8. By: Boehl, Gregor (IFMS, Goethe University Frankfurt, Germany.); Fischer, Thomas (Department of Economics, Lund University)
    Abstract: Using a parsimonious, analytically tractable dynamic model, we are able to explain up to 100 years of the available data on the dynamics of top-wealth shares for several countries. We build a micro-founded model of heterogeneous agents in which - in addition to stochastic returns on investment - individuals disagree marginally on their expectations of future returns and thus hold different asset positions. We show that, given a positive tax on capital gains, the distribution converges to a double Pareto distribution for which the degree of wealth inequality decreases with the tax rate. Closed-form solutions confirm that without government intervention there is infinite inequality. Moreover, transition dynamics are shown to increase with the tax rate. We discuss the model's ability to match the measured wealth inequality for the US, the UK, Sweden, and France, both in levels and transitions. The heterogeneous development in the different countries and across time can be traced back to different tax regimes.
    Keywords: Wealth inequality; capital taxation; stochastic simulation; heterogeneity
    JEL: C63 D31 G11 H23
    Date: 2017–06–07
  9. By: Giuseppe Ferrero (Bank of Italy); Michele Loberto (Bank of Italy); Marcello Miccoli (Bank of Italy)
    Abstract: We build a general equilibrium model - along the lines of Williamson (2012) - where financial assets can be used as collateral in secured interbank markets to obtain reserves (central bank money). In this framework, frictions in the exchange process give rise to a liquidity premium for assets. An open market operation that provides reserves in exchange for assets decreases the availability of collateral by increasing its liquidity premium (and decreasing its return). The magnitude of the effect depends on assets' pledgeability properties (haircuts). We explore the positive implications of the model shown in the data. Focusing on the period 2009-2014, we analyse the relationship between yields of euro-area government bonds and the relative amount of bonds and central bank reserves held by the euro-area banking sector. We find evidence consistent with our model: yields decrease when reserves increase relative to bonds, with the effect being stronger at lower levels of haircuts. The results are confirmed after several robustness checks.
    Keywords: unconventional monetary policy, secured interbank market, asset prices
    JEL: E43 E58 G12
    Date: 2017–06
  10. By: Jin, Gu; Zhu, Tao
    Abstract: For a class of standard and widely-used preferences, a one-shot money injection in a standard matching model can induce a significant and persistent output response by dispersing the distribution of wealth. Decentralized trade matters for both persistence and significance. In the presence of government bonds the injection has a liquidity effect and the inflation rate right following the injection may be below the steady-state rate level.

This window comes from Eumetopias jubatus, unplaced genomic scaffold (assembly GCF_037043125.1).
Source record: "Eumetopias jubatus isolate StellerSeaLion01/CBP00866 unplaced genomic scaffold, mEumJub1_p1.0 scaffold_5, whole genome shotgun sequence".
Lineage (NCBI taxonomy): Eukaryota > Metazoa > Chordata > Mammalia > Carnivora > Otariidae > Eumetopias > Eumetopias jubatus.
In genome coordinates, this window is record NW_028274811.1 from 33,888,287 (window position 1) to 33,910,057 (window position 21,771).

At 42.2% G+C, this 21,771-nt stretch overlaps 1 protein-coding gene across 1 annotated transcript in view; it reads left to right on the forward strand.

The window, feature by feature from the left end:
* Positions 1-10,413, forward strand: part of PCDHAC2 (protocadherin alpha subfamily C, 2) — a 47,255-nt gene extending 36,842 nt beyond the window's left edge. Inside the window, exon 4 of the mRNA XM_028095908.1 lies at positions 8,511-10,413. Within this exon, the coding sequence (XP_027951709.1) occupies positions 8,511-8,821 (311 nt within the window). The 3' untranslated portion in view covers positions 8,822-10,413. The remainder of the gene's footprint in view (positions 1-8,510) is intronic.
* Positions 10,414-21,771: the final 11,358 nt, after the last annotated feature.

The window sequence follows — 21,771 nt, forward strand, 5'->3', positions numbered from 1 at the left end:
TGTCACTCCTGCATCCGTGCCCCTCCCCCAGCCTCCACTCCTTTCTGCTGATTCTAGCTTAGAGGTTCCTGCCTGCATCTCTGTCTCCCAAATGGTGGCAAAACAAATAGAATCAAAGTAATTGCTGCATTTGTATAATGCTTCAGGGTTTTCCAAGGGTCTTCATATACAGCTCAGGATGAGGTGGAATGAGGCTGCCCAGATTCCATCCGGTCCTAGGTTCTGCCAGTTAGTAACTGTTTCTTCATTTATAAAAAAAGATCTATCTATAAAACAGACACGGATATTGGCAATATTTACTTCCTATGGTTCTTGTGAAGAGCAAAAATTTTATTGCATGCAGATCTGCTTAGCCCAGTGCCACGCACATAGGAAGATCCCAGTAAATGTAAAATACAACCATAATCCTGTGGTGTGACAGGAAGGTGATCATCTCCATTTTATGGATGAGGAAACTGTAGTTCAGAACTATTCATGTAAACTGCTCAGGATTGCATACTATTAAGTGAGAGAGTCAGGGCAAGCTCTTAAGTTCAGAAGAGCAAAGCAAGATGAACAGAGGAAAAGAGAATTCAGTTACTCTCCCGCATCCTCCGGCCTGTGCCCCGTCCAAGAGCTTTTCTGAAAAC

Keywords: Nonneutrality, Money Injection, Phillips Curve, Nominal Rigidity
    JEL: E31 E40 E5 E50
    Date: 2017–06–05
  11. By: Sita Slavov; Devon Gorry; Aspen Gorry; Frank N. Caliendo
    Abstract: Typical neoclassical life-cycle models predict that Social Security has a large and negative effect on private savings. We review this theoretical literature by constructing a model where individuals face uninsurable longevity risk and differ by wage earnings, while Social Security provides benefits as a life annuity with higher replacement rates for the poor. We use the model to generate numerical examples that confirm the standard result. Using several benefit and tax changes from the 1970s and 1980s as natural experiments, we investigate the empirical relationship between Social Security and private savings and find little to support the strong predictions from the theoretical model. We explore possible reasons for the divergence between theoretical predictions and empirical findings.
    JEL: D14 H31 H55
    Date: 2017–06
  12. By: Occhino, Filippo (Federal Reserve Bank of Cleveland)
    Abstract: This paper studies optimal bank capital requirements in an economy where bank losses have financial spillovers. The spillovers amplify the effects of shocks, making the banking system and the economy less stable. The spillovers increase with banks’ financial distortions, which in turn increase with banks’ credit risk. Higher capital requirements dampen the current supply of banks’ credit, but mitigate banks’ future financial distortions. Capital requirements should be raised in response to both an expansion of banks’ credit supply and an increase in the expected future credit risk of banks. They should be lowered close to one-to-one in response to bank losses.
    Keywords: Debt overhang; financial vulnerabilities; financial stability; macro prudential regulation;
    JEL: G20 G28
    Date: 2017–06–06

This nep-dge issue is ©2017 by Christian Zimmermann. It is provided as is without any express or implied warranty. It may be freely redistributed in whole or in part for any purpose. If distributed in part, please include this notice.